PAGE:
Hmm: Here's What the NBA is Telling Its Players About Anthem Protests

Guy Benson
Posted: Sep 30, 2017 1:35 PM
Hmm: Here's What the NBA is Telling Its Players About Anthem Protests

Given the immediate, undeniable, polarizing and still-unfolding fallout suffered by the NFL over the anthem protests controversy, other professional sports leagues are weighing how to handle the issue.  One of the most prominent African Americans in the the National Hockey League's -- and there aren't many -- has announced his stance on the controversy, amid speculation that he may have been considering taking a knee on the ice prior to his games as a member of the San Jose Sharks.  He will not:

"I hold an immense amount of respect for the many players -- across the sporting world -- that have chosen to peacefully bring attention to a couple of big issues in today's society, which are inequality and the use of excessive force against people of color in the United States of America," Ward wrote in his statement. "Make no mistake that racism exists and that people of color are treated differently on a day-to-day basis."...Ward wrote he felt "the original message that was trying to be communicated had been lost," as many have confused kneeling during the anthem as a protest of the flag or military...Ward ended his statement with a call to action. "But now that I have the world's attention, let's meet at the kitchen table, the locker room or in the stands and continue the healing process," he wrote. "Let our collective focus be on bridging the gap between communities -- on working to heal generations of unequal treatment of people of color in the United States of America -- and not turning our backs on that which is hard to face head on."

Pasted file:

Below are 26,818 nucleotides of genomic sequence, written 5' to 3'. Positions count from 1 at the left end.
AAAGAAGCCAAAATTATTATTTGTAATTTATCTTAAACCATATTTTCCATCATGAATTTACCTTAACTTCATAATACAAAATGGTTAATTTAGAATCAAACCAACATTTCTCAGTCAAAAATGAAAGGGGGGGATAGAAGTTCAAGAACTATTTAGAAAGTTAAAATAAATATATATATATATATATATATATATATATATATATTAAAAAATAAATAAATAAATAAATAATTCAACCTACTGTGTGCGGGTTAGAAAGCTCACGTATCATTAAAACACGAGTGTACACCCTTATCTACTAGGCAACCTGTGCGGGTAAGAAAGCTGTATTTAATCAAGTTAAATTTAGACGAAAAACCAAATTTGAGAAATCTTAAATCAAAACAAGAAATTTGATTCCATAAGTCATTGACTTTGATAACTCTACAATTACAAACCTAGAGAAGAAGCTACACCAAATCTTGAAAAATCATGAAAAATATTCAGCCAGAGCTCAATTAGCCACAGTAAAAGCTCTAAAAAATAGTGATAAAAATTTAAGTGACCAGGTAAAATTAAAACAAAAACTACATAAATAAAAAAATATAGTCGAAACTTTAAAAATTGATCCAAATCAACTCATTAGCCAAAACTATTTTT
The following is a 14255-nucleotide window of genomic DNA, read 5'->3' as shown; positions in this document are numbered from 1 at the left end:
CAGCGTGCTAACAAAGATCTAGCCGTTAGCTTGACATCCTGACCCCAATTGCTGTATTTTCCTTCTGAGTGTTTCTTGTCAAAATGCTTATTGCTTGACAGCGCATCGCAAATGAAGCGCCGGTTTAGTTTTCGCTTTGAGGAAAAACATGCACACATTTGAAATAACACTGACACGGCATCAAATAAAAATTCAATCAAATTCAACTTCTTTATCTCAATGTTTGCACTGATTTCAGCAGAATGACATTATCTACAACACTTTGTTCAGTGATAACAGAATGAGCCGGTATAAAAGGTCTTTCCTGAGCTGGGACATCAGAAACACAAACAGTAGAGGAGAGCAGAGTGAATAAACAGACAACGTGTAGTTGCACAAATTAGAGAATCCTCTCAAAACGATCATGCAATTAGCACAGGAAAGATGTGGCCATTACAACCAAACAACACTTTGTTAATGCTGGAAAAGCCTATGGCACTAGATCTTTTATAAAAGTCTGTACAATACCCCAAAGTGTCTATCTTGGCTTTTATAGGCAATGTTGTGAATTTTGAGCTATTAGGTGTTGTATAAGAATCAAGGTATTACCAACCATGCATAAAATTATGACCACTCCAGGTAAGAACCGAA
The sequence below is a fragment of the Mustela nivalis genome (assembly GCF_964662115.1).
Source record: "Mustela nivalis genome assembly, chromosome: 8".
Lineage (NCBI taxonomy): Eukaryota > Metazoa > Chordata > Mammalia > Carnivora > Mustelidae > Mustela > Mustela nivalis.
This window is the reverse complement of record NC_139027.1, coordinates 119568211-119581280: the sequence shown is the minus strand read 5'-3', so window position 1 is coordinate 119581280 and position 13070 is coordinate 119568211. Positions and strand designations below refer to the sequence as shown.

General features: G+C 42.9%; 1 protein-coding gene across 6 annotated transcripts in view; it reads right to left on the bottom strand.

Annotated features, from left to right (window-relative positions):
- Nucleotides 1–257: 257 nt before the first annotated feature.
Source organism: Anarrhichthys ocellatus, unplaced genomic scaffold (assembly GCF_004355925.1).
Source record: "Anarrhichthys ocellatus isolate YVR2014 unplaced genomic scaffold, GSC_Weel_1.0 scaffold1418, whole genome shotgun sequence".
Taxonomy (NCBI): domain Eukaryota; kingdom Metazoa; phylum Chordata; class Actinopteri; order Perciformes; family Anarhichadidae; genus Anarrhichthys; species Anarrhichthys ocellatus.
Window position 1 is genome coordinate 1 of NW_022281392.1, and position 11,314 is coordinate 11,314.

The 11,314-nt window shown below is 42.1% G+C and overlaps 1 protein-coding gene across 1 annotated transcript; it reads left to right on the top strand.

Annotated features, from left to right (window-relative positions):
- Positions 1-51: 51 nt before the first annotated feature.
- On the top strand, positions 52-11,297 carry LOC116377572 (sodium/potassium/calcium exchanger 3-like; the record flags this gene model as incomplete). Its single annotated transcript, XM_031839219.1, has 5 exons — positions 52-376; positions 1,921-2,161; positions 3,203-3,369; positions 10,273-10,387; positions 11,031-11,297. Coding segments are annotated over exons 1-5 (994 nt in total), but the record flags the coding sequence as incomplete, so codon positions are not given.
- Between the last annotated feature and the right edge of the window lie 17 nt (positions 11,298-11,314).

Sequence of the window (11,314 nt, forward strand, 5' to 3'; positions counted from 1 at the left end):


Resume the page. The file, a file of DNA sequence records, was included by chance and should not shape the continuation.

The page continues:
The NHL told ESPN that unlike the NFL, its league's rules and policies are silent on anthem protocol: "All that is mandated in our bylaws is that the national anthem(s) be played before our games - U.S. if it's a game here between two U.S.-based teams, Canadian if it's in Canada between two Canadian-based teams and both anthems if it is a game in either country between one from each."  The defending Stanley Cup champions decided to move forward with its White House celebration after the NBA's Golden State Warriors effectively elected to boycott.  Speaking of the National Basketball Association, whose biggest stars have been engaged in prominent wars of words with President Trump, its commissioner reportedly released an internal memo addressing this subject:

On the eve of the NBA’s first preseason games, the league office issued a memo to all 30 teams stressing an existing rule requiring personnel to stand for the national anthem and suggesting alternative ways for players to express their political and social views...Silver expressed hope that players would continue to conform, and Friday’s memo reflected that...“I have a concern as an American how divided our country is,” the commissioner said on Thursday. “We don’t live in isolation. We’re a country that faces extraordinarily difficult, complex global issues, and the fact that we’re so divided puts us at a huge disadvantage on the global stage. So in terms of our players and coaches, they have the same rights as all American citizens, and there is freedom of expression in this country. Ultimately, I believe our fans respect that. I don’t think our fans would ultimately want to be part of a system where there were consequences for what you’re describing as, in essence, core political speech. If you look at the origins of the First Amendment, there is probably no more pure speech than that which is political. Again, if they choose to express it, I think what’s important is they do it in a way that is respectful to our fans, respectful to people. They have these alternative platforms in which they can express their point of view,” [he wrote].

I'll leave you with the sports media doing its darndest to spin polling numbers that show clear opposition to athem protests by emphasizing preferred narratives:

If there is a group of journalists that is more notoriously liberal than political journalists, it's sports journalists.